Mr Brava-Partain says the FDA has traditionally been known to favor the health and safety of consumers over the interests of drug makers, but says “this focus has recently shifted towards the protection of the companies whose drugs the agency is supposed to be regulating.”

Mr Brava-Partain is a member of Baum Hedlund’s pharmaceutical products liability department which handles SSRI-related suicide and suicide attempt cases. Along with other members of the firm, he has successfully defended against preemption arguments in cases, including Witczak v Pfizer, Cartwright v Pfizer, and Zikis v Pfizer.

Baum Hedlund is currently also handling SSRI-related birth defect lawsuits involving cases where infants of mothers who took SSRIs during pregnancy were born with serious heart birth defects or a life-threatening long disorder.

The antidepressants involved in litigation include the SSRIs Paxil, Zoloft, Prozac, Lexapro, and Celexa. Effexor, a slightly different antidepressant, is also known to be associated with many of the same adverse effects associated with the SSRIs.

The majority of judges in cases where FDA briefs were submitted, have been critical of the FDA’s position. In a Minnesota Zoloft-induced suicide case, the court rejected Pfizer’ attempt to use the FDA to support its arguments, stating that it “declines to treat statements from a single FDA legal brief as declarations afforded the preemptive force of law,” and called the arguments “perverse” and a “public policy argument gone awry.”

The fact is, only Congress has the authority to enact preemption legislation and it has not chosen to do so. And furthermore, with the Democrats in power, it is not likely to do so anytime soon.

In response to the FDA’s initial preemption announcement, Senator Edward Kennedy (D-MA), issued a statement making his opinion clear by stating, “It’s a typical abuse by the Bush Administration — take a regulation to improve the information that doctors and patients receive about prescription drugs and turn it into a protection against liability for the drug industry.”

Senator Kennedy will take over as chairman of the powerful Senate Committee on Health, Education, Labor, and Pensions when the Democrats regain control of the Senate in 2007, and legal analysts say to look for the FDA’s preemption gift to Big Pharma to be high on the list of priorities for change.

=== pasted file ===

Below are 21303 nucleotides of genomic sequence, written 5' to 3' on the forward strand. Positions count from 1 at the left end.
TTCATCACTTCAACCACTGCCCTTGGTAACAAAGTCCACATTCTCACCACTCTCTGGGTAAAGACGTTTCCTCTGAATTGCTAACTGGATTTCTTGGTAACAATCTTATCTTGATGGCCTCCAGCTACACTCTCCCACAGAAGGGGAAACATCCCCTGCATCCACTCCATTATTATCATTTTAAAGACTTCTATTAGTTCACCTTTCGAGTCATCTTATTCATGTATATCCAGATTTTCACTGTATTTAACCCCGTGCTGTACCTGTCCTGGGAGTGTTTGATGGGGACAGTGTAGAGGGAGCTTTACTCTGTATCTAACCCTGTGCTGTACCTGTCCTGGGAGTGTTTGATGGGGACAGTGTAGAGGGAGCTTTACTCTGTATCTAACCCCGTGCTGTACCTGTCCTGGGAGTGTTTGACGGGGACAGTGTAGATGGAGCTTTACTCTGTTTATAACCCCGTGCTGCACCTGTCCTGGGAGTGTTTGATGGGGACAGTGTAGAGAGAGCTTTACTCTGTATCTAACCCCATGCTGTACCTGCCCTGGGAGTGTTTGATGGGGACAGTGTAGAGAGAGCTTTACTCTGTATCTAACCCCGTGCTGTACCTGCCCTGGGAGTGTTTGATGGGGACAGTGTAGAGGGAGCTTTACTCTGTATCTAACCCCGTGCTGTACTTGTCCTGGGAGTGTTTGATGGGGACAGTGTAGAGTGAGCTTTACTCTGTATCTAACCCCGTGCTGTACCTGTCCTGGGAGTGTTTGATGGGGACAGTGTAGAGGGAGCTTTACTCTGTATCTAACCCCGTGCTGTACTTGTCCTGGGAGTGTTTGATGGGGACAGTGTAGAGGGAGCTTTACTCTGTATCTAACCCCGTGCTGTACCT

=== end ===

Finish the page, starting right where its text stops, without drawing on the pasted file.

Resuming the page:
Filed under: 2006, Baum, Effexor, FDA, Glaxo, Pfizer, Preemption, SSRIs, suicide, Troy, Vickery

Paxil Birth Defect Litigation – First Trial A Bust For Glaxo

Evelyn Pringle February 18, 2010

GlaxoSmithKline has paid out close to $1 billion to resolve lawsuits involving Paxil since the drug came on the market in 1992, according to a December 14, 2009 Bloomberg report. But the billion dollars does not cover the more than 600 Paxil birth defect cases currently pending in multi-litigation in Pennsylvania.

Glaxo has settled about 10 birth defect cases, according to Sean Tracey, a Houston attorney who represented the family of a child victim in the first jury trial that decided in favor of the plaintiff on October 13, 2009, Bloomberg reports. The settlements in those lawsuits averaged about $4 million, people familiar with the cases told the new service.

First Trial A Bust for Glaxo

The first trial, in the case of Kilker v Glaxo, ended with a jury in Philadelphia finding that Glaxo “negligently failed to warn” the doctor treating Lyam Kilker’s mother about Paxil’s risks and the drug was a “factual cause” of Lyam’s heart defects. The jury awarded the family $2.5 million in compensatory damages.

After the trial, juror Joe Mellon told Bloomberg that Glaxo did not conduct adequate studies on Paxil. “There were a couple of what I thought were safety signals and what the plaintiffs presented as safety signals that they should have maybe looked into further,” he said.